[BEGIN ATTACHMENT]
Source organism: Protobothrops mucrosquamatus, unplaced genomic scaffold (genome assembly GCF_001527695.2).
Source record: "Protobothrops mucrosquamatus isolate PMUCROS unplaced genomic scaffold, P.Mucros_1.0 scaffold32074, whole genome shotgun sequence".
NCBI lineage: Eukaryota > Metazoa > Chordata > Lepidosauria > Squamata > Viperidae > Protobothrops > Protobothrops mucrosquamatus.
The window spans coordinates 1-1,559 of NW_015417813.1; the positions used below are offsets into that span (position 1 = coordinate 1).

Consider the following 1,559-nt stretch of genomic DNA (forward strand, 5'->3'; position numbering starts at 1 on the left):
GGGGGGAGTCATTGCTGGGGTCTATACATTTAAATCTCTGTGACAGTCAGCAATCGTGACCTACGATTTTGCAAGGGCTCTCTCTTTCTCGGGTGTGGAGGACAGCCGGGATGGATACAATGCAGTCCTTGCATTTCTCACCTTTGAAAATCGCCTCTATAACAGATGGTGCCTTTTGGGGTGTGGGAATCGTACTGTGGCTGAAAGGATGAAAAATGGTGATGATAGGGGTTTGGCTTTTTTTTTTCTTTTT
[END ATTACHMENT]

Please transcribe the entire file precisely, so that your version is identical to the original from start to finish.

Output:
Source organism: Protobothrops mucrosquamatus, unplaced genomic scaffold (genome assembly GCF_001527695.2).
Source record: "Protobothrops mucrosquamatus isolate PMUCROS unplaced genomic scaffold, P.Mucros_1.0 scaffold32074, whole genome shotgun sequence".
NCBI lineage: Eukaryota > Metazoa > Chordata > Lepidosauria > Squamata > Viperidae > Protobothrops > Protobothrops mucrosquamatus.
The window spans coordinates 1-1,559 of NW_015417813.1; the positions used below are offsets into that span (position 1 = coordinate 1).

Consider the following 1,559-nt stretch of genomic DNA (forward strand, 5'->3'; position numbering starts at 1 on the left):
GGGGGGAGTCATTGCTGGGGTCTATACATTTAAATCTCTGTGACAGTCAGCAATCGTGACCTACGATTTTGCAAGGGCTCTCTCTTTCTCGGGTGTGGAGGACAGCCGGGATGGATACAATGCAGTCCTTGCATTTCTCACCTTTGAAAATCGCCTCTATAACAGATGGTGCCTTTTGGGGTGTGGGAATCGTACTGTGGCTGAAAGGATGAAAAATGGTGATGATAGGGGTTTGGCTTTTTTTTTTCTTTTT